Rants 1 – On Politics

by vpundir | November 4th, 2008

Hopefully this is the last day of 24-hour politics that has had a 360-degree cobweb around us for almost 2 years. The 2 years have been very interesting, of course.

It is very intriguing that the party professing laissez-faire economic policies favors government intervention on social issues while the party in favor of government supervision actually supports a more “hands off” approach on social issues. It is quite clear, to me at least, that neither party believes in either “laissez faire” or “government mentoring” as a matter of principle. It is more about the voter groups that they have sewn together and what the top concerns of those groups are, however incompatible those demands may be at just one higher level of abstraction.

The only candidate to actually stick to “matters of principle” in this election season was Congressman Ron Paul of Texas, who ended up being a superflop in the Republican primaries.

In this context, I find it quite funny that the “right wing” party is represented by the red color (red states-blue states), which is also the color associated with communism (Red October, Red China, even Red Dawn).

This election has been called “historic” so many times based on the gender or race of individual candidates that many nations watch America bemusedly. Many of them are surprised that there’s (or at least was, till August) even so much talk about the gender or race of the candidates. Margaret Thatcher didn’t shock Britain probably because they had had a Queen for a little while, but even “backward” nations like Ukraine, Bolivia, Panama, Dominica and Sri Lanka had had female premiers by 1980.

India, yes that other big democracy, has had Presidents from Muslim (13.4% of population), Sikh (1.9% of population), and agnostic communities, in addition to the majority Hindu community, all without any hoopla. And yes, female too. Incidentally, in terms of party politics, of the 12 Indian presidents elected so far, 8 are identified as “Independents”.

But then again, India is a parliamentary democracy. So Prime Ministers are “more important” than Presidents. What about them? Hindu upper castes, Muslim, Sikh, Female, North Indian, South Indian, and, in a country often criticized for its legacy of caste-system, Hindu backward castes. In fact the scenario presented by the last election was very interesting: In a Hindu-majority country, a foreign-born Christian lady led her party to victory and asked a Sikh to be the Prime Minister, who was sworn-in by a Muslim President.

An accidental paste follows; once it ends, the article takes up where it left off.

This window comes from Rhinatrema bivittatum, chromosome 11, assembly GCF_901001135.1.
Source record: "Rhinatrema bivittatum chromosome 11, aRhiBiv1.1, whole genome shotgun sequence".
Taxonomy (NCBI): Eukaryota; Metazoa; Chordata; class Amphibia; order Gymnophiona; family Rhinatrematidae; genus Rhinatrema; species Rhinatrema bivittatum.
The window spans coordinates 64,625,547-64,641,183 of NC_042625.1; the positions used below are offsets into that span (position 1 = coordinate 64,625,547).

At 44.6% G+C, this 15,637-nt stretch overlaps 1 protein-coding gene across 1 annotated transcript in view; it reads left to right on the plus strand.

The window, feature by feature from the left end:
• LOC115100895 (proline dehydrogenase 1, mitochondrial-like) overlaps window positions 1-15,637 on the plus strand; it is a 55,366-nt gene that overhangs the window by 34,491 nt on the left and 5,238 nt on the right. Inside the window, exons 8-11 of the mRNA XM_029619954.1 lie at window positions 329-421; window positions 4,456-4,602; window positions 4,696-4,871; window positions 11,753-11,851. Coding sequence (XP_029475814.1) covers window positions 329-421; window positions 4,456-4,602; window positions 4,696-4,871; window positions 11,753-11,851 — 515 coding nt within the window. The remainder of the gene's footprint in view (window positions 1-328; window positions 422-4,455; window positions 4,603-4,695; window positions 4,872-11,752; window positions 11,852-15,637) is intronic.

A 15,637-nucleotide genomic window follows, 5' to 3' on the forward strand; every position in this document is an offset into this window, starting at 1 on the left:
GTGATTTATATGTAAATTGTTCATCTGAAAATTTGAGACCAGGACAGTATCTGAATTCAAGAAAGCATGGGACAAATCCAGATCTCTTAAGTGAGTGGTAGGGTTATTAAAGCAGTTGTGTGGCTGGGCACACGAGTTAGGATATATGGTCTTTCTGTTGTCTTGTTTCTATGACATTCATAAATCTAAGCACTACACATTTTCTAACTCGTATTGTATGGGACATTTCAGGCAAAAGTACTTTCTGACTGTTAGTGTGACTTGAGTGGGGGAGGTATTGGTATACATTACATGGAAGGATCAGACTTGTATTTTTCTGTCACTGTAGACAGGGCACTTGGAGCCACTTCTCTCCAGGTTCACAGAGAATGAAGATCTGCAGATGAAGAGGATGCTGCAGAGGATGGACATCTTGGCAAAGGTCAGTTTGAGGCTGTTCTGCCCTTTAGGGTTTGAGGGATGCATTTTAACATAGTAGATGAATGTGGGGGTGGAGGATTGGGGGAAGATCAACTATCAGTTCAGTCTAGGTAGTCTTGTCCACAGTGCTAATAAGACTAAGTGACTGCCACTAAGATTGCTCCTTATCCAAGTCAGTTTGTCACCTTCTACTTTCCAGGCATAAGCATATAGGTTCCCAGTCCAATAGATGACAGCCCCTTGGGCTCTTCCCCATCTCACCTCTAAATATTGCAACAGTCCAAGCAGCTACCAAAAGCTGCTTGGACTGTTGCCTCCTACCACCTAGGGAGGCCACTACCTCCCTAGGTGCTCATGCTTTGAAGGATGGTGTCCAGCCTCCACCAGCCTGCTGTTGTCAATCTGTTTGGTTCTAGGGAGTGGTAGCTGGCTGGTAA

The point here is not to wax about how great India is, but that the candidates’ race, gender, religion, etc. should really be non-issues in the most advanced country in the world, and non-issues should not get much attention, leave alone such widespread media coverage, discussion and debate.

On that note, there has also been a lot of noise about Obama’s middle name, and the insinuation that he may be Muslim. The response from the Obama campaign, the Democratic party, almost all commentators with a pen or microphone, and Sen McCain has been that this simply is not true. It is a shame that these people haven’t stopped to add, “So what?” as in “No he is not Muslim. And if he were, so what?” You may like a candidate and his policies or not, but where and how exactly does the personal matter of faith come in?

And, as I tried to point out in the “Hamas endorses Obama…” post, unless a candidate is soliciting, seeking, acknowledging or honoring an endorsement from a person or organization, why should it matter who endorses him or her, when we clearly are unable to know the motives?

And about the candidates themselves:

We have one candidate who voted “present” as a state senator 129 times. On one hand this can be interpreted as apathy, and on the other as a meditated and measured attempt to not let real opinions known, and keep the option to choose popular positions later open.

On the other side, we have someone who ranked #894 out of 899 people graduating from Annapolis in 1958, crashed 5 planes (Aug 58, Jun 60, Nov 65, Jul 67, Oct 67…his first combat mission began summer 67), and in the past 2 years has abandoned almost everything (“agents of intolerance”, Roe v Wade, Tax cuts) that set him apart and earned him the maverick reputation that he’s fighting on.

While one has no foreign policy experience, the other claims he knows “how to win wars” without actually having won any war.

In politics one comes to expect the sin of spin, but one hopes that half-truths and misrepresentations, at least, can be avoided. But evidently the candidates themselves engage in the muckraking.

Obama says that McCain wants troops to remain in Iraq for 100 years, without disclosing that at the town hall meeting, McCain was referring to peace-time presence, not combat.

While McCain goes around telling everyone that Obama “told Georgia to exercise restraint” without bothering to mention that Obama actually asked “Russia and Georgia to exercise restraint”.

So what’s my point? Just that if instead of making sure that we are talking mostly about issues and ensuring that our “well reasoned” discussions are “fact based”, we see most of the discussions surrounding non-issues, misinterpretations and falsehoods, then something needs a little fixing.

Anyway, like 8 years ago, we are about to get a Harvard-educated president who promises change, who promises to elevate the level of discourse in Washington, to reach across party lines, and to exercise a non-interventionist foreign policy. Let’s see how the experiment works out this time around.

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